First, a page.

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EAM Dr S. Jaishankar attends the signing ceremony of Concession Agreement for 600 MW Kholongchhu JV-Hydroelectric Project in Bhutan, via video conference in New Delhi on Monday. This will lead to the commencement of construction of this first joint venture hydroelectric project between India and Bhutan. (ANI Photo)
EAM Dr S. Jaishankar attends the signing ceremony of Concession Agreement for 600 MW Kholongchhu JV-Hydroelectric Project in Bhutan, via video conference in New Delhi on Monday. This will lead to the commencement of construction of this first joint venture hydroelectric project between India and Bhutan. (ANI Photo)

'A work in progress': S Jaishankar on disengagement process along LAC

S Jaishankar was speaking on the last of the three day India Global Week 2020 event.

The disengagement process underway between the troops of India and China along their Line of Actual Control border is “very much a work in progress," Indian Foreign Minister S Jaishankar said on Saturday.

Jaishankar was speaking on the last of the three day India Global Week 2020 event.

“We have agreed on the need to disengage because the troops on both sides are deployed very close to each other. So there is a disengagement and de-escalation process which has been agreed upon. It has just commenced. It is very much work in progress. So at this point I would not like to say anything more than that," Jaishankar said in response to a question on tensions along the 3,488 kilometre India-China border. The tensions that have been high since early May were exacerbated by a brutal clash between Indian and Chinese troops on 15 June in which 20 Indian army personnel and an unspecified number of Chinese soldiers were killed.

Both sides have pulled back troops from their previous position of close proximity to each other and established buffer zones at three places of friction in Ladakh, according to people familiar with the matter. But there are still tens of thousands of troops deployed in areas close to the border alongwith tanks, artillery and air support causing tensions to stay high despite the pullback. Chinese troops have also moved back in little in the more complicated Pangong Tso lake area but analysts say getting the Chinese troops to vacate all the area they have encroached upon on the banks of the lake would be extremely challenging and possibly require many rounds of conversations between military commanders, diplomats and senior officials of the two countries. Senior commanders of the Indian and Chinese military are to hold talks next week to discuss the second phase of the withdrawal as well as a further retreat by Chinese troops along the banks of the Pangong Tso lake.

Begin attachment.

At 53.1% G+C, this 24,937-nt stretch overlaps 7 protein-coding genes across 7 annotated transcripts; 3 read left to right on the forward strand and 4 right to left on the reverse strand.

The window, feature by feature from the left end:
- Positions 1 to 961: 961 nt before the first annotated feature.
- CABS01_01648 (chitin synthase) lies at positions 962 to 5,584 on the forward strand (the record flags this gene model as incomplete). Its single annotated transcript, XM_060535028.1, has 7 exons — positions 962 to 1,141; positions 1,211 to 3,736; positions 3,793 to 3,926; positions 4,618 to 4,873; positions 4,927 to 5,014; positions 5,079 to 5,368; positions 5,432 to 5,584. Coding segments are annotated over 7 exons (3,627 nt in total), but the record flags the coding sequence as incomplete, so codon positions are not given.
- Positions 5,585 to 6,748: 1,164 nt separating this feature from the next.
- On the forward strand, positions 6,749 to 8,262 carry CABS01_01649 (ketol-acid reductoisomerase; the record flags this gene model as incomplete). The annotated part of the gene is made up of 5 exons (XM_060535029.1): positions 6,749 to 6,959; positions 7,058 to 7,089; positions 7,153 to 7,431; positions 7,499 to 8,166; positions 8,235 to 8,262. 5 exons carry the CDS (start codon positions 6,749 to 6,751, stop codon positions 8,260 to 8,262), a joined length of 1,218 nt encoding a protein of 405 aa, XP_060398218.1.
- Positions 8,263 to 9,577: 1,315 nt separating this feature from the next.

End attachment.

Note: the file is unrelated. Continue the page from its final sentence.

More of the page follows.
In his comments, Jaishankar also spoke of his perception of a post-covid-19 world in which he said would be a more “difficult" one with issues of trust between countries getting sharpened. This, he said, would be accompanied by a rise in nationalism in countries leading to the “acceleration of a trend seen before" the outbreak of pandemic.

“My sense there is a lot of the trends that we saw before the coronavirus, they could well accelerate," Jaishankar said. “What we have seen the last six months for example (is that) we have seen a lot of countries behaving more nationalistically, people, frankly, looking out for themselves," he said.

“I understand it up to a point but I do see a world where many arguments will sharpen. I think there will be issues of trust that have been raised, there will questions on resilience of supply chains. So its going to be a more difficult world," the minister said.

The comments come against the backdrop of friction among countries especially China and the US on matters of trade and protectionism besides the cause of the spread of the covid-19 pandemic for which Washington has pointed the finger of blame at Beijing.

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